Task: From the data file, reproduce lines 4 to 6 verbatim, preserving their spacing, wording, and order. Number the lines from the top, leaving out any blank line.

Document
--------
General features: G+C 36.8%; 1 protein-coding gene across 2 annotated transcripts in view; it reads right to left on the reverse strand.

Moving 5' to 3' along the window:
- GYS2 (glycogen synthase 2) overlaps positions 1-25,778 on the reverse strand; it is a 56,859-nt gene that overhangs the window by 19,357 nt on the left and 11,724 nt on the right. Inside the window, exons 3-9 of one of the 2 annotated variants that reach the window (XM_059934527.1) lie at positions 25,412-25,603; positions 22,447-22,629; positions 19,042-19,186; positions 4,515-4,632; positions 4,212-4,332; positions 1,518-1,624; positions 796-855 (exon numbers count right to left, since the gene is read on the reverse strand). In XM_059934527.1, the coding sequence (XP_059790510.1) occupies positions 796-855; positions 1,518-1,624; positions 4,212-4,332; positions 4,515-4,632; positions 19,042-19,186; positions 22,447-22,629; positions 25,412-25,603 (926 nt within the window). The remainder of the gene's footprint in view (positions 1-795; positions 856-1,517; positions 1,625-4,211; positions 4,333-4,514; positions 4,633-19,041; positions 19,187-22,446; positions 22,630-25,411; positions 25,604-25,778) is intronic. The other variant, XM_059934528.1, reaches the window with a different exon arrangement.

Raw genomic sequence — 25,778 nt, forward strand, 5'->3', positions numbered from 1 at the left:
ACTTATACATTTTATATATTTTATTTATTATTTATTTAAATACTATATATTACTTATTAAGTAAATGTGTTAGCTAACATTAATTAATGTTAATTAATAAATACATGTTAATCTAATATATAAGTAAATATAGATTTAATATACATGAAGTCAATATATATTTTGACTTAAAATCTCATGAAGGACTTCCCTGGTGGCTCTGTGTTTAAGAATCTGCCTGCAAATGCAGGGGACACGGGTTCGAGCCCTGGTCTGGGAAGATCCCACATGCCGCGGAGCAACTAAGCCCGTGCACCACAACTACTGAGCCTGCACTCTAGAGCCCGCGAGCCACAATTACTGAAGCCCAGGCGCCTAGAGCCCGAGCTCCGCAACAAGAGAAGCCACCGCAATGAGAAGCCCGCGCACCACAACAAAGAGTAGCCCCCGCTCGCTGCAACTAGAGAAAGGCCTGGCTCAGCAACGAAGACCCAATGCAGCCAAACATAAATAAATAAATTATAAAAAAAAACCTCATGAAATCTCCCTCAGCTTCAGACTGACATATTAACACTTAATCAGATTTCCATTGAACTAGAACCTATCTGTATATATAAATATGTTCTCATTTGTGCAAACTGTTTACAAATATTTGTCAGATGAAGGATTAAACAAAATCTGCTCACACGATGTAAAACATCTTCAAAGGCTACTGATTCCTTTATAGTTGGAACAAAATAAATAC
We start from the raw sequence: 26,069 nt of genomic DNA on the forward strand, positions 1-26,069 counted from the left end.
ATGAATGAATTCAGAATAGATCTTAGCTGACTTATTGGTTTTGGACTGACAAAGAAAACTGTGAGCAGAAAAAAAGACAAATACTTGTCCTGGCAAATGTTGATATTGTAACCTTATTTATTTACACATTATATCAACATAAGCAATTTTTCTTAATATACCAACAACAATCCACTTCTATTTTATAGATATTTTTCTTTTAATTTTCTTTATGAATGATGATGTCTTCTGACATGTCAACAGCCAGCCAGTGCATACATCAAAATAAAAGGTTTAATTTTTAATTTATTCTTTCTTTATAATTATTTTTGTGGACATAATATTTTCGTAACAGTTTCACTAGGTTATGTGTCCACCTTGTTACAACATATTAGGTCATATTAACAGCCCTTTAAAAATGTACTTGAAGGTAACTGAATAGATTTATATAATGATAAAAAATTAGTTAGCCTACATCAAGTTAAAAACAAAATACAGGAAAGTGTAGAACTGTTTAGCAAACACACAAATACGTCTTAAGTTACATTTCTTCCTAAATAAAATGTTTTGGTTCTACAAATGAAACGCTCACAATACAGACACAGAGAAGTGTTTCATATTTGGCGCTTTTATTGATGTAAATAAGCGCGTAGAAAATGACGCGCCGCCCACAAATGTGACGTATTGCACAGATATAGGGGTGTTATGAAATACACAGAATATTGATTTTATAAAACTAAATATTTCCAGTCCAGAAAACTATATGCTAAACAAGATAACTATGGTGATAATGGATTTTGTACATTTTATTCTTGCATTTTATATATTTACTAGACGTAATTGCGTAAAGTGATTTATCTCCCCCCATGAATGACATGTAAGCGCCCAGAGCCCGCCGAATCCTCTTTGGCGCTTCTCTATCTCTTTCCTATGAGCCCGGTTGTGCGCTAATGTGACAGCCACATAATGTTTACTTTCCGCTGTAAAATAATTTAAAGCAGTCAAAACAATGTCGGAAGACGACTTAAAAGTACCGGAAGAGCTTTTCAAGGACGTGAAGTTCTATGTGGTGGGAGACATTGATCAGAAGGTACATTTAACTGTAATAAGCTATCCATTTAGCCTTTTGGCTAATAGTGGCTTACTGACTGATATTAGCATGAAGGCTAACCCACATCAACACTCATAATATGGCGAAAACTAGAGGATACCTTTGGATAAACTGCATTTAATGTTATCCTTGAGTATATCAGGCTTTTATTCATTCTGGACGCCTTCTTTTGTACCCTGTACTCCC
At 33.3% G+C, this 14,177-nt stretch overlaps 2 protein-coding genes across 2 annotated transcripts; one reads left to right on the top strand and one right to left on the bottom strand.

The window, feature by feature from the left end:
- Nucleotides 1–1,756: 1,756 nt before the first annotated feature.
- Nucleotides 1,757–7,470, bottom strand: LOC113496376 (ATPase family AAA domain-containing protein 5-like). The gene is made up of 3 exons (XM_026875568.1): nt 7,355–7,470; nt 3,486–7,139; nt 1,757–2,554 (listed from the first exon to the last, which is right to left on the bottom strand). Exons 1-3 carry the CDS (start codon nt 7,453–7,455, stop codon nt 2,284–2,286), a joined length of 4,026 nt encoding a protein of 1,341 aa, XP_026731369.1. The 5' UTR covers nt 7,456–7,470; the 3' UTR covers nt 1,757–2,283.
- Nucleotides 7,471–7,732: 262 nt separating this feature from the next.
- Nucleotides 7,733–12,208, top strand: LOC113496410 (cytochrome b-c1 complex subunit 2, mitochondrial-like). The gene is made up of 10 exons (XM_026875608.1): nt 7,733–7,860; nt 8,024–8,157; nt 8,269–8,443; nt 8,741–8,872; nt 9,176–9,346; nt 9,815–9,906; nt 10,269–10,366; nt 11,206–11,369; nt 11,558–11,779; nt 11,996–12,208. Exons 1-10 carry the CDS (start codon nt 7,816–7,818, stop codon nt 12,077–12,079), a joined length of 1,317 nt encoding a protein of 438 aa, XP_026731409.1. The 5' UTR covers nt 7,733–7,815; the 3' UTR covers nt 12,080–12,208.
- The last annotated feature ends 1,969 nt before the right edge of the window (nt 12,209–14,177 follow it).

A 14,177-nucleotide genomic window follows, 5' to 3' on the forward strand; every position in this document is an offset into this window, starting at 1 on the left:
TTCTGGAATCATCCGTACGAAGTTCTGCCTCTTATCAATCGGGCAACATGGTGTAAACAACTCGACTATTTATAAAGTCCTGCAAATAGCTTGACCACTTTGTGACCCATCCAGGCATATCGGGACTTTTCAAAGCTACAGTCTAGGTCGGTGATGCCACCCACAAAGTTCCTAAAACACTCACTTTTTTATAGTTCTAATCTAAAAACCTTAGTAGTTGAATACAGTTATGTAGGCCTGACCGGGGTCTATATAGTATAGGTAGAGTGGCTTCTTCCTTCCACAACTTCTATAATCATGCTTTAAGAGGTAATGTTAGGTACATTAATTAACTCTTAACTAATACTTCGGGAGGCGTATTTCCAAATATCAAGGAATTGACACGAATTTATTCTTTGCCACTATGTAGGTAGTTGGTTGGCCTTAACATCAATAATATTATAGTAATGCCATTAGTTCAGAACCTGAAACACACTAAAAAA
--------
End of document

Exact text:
Raw genomic sequence — 25,778 nt, forward strand, 5'->3', positions numbered from 1 at the left:
ACTTATACATTTTATATATTTTATTTATTATTTATTTAAATACTATATATTACTTATTAAGTAAATGTGTTAGCTAACATTAATTAATGTTAATTAATAAATACATGTTAATCTAATATATAAGTAAATATAGATTTAATATACATGAAGTCAATATATATTTTGACTTAAAATCTCATGAAGGACTTCCCTGGTGGCTCTGTGTTTAAGAATCTGCCTGCAAATGCAGGGGACACGGGTTCGAGCCCTGGTCTGGGAAGATCCCACATGCCGCGGAGCAACTAAGCCCGTGCACCACAACTACTGAGCCTGCACTCTAGAGCCCGCGAGCCACAATTACTGAAGCCCAGGCGCCTAGAGCCCGAGCTCCGCAACAAGAGAAGCCACCGCAATGAGAAGCCCGCGCACCACAACAAAGAGTAGCCCCCGCTCGCTGCAACTAGAGAAAGGCCTGGCTCAGCAACGAAGACCCAATGCAGCCAAACATAAATAAATAAATTATAAAAAAAAACCTCATGAAATCTCCCTCAGCTTCAGACTGACATATTAACACTTAATCAGATTTCCATTGAACTAGAACCTATCTGTATATATAAATATGTTCTCATTTGTGCAAACTGTTTACAAATATTTGTCAGATGAAGGATTAAACAAAATCTGCTCACACGATGTAAAACATCTTCAAAGGCTACTGATTCCTTTATAGTTGGAACAAAATAAATAC
We start from the raw sequence: 26,069 nt of genomic DNA on the forward strand, positions 1-26,069 counted from the left end.